- The creator, in each case, wasn't a writer. If you've ever read Scott Cawthon's books, they're terrible. We Happy Few had some of the worst stories in modern gaming, both because there was no understanding of character AND no understanding of narrative. Hello Neighbor almost feels like it wasn't supposed to even HAVE a narrative, like one was thrust upon it to make it feel like a "full game", like you just shelled out $50 for a game that was free before, for a good reason. Bendy, it feels like they had a concept for that character, and they kinda spilled all the beans in the first part (even though it wasn't explicitly stated, it was still super-easy to figure out), so they had to keep "putting off" that reveal by extending the story, introducing more characters that befell the same fate—willingly or no. They showed their hand at the beginning and tried to "fix" it by hoping everyone would forget over time. (Spoiler alert: They forgot, all right.)
- Because each game was "teased", the end result that people expected and wanted could never have been what the end result was going to be. There were many and varied fan theories for each game, some of them absolutely wild! But, part of completing the narrative is necessarily ripping off the bandage; people can speculate, "Ooh, I bet it's nasty under there!" or "Oh gosh, did he get in a fight with the neighbor dog?" until it's revealed it was just a poison ivy rash. And for some, that's what they wanted, that's what they expected. But in each of these cases, the fan theories got so wildly out of control, and again, rarely did the creators have an actual endgame in mind.
Let's take a look at where something like that went exceptionally well: Steven Universe.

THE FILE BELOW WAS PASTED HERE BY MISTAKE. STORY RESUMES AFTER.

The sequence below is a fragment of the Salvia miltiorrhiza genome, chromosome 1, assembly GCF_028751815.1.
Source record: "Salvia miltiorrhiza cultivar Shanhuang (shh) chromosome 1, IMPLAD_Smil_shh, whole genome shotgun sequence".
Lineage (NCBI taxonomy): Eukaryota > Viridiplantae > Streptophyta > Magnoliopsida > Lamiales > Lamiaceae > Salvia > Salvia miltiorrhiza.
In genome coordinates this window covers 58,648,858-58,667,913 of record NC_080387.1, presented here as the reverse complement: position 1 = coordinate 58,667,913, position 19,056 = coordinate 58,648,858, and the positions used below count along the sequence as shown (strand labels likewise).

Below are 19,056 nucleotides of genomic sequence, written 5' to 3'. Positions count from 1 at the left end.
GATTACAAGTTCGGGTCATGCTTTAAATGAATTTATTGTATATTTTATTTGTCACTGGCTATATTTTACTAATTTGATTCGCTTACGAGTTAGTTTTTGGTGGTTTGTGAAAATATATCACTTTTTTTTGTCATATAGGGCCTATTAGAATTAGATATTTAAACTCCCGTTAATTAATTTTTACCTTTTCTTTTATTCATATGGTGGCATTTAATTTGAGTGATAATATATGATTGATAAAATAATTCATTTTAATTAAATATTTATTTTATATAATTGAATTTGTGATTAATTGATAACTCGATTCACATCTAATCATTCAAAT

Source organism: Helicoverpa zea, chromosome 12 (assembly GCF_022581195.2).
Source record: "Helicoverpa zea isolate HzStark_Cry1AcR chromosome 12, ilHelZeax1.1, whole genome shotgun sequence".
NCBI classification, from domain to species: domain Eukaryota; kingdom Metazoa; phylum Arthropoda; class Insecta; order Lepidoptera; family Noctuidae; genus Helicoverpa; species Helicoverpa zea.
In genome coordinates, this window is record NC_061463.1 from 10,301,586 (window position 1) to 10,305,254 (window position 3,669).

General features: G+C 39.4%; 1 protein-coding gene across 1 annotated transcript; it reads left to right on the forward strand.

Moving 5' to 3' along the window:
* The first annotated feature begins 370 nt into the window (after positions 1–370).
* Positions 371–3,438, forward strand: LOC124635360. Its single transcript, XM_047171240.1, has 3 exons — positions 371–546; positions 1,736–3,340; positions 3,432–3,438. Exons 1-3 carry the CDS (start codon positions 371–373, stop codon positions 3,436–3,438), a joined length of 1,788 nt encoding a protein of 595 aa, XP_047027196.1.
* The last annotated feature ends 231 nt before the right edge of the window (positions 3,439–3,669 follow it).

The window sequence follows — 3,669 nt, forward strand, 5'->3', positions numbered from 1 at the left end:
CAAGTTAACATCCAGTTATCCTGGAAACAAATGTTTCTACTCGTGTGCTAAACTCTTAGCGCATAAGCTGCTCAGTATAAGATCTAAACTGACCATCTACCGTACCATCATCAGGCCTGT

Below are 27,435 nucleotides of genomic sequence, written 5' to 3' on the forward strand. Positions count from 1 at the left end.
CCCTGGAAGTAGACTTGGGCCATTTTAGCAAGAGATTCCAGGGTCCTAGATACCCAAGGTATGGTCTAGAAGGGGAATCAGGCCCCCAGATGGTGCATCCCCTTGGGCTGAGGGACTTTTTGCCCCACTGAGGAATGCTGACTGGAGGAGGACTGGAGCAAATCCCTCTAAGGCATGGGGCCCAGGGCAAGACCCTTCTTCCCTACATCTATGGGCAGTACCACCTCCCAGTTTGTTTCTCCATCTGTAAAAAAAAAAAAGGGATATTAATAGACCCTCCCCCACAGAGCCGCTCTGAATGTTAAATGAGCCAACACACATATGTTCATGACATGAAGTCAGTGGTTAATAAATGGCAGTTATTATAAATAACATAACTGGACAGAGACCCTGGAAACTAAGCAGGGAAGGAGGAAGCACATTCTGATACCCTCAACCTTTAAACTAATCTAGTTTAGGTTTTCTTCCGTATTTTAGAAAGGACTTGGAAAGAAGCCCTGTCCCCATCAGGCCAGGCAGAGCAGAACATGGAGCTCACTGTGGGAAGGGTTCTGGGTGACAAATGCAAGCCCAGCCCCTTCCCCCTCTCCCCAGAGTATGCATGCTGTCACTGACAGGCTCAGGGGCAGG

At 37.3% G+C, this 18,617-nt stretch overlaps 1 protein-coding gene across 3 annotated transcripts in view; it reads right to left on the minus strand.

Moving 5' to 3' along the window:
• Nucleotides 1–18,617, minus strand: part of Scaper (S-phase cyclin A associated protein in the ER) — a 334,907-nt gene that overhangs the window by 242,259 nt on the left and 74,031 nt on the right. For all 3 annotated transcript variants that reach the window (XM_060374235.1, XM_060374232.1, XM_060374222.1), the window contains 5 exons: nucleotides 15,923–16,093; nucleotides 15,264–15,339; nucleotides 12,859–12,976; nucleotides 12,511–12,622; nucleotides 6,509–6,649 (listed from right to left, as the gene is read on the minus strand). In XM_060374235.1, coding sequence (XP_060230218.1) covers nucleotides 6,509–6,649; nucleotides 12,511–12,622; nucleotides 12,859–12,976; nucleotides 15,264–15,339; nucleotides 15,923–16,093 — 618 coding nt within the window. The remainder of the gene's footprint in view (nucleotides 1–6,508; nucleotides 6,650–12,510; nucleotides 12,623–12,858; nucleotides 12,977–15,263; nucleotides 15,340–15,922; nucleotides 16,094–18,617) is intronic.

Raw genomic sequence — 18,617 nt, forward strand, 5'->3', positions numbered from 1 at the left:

Steven Universe is ostensibly a silly kids show about the titular character and his "family", the Crystal Gems. As the series went on, many themes turned quite dark, and the fan theories again went WAY out there. BUT, the series creator had the whole thing mapped out from the start, literally months before it was even pitched to Cartoon Network. She knew what she was doing, and she did each reveal spectacularly well.
Was each reveal what people wanted, or even expected? No, of course not. But, in each case, it was understandable, because every last element of the reveal was present from the very beginning. The series didn't lose popularity as these reveals happened; it gained it! And even when the series was over, it was so wildly successful that they made a movie, AND a second series. (Even so, again, the creator knew what she was doing!)
So, what are my recommendations to aspiring indie horror game creators?
- Flesh out the entire concept BEFORE you produce one single line of code. Have the character designs down; know WHY they act the way they do. Know where the story's going to go, what's going to happen, both within that entry and perhaps in continuation, if that's what you want to do.
- If you don't know narrative, either take classes or hire a writer. Seriously. This is so dramatically important, I can't really stress that enough.
- I know this one's going to get a lot of hate, but: If you're going to tease your game, don't make it playable. Or, if you do, just be absolutely certain you've hit the first two recommendations. Even if you don't mean to, if the world is fully fleshed-out, your details will tell the player quite a bit, and keep everything consistent and possibly even within, if not expectations, then at least the realm of possibility.
You do these three things, I'm not going to guarantee you'll build gold, but you'll be far more likely.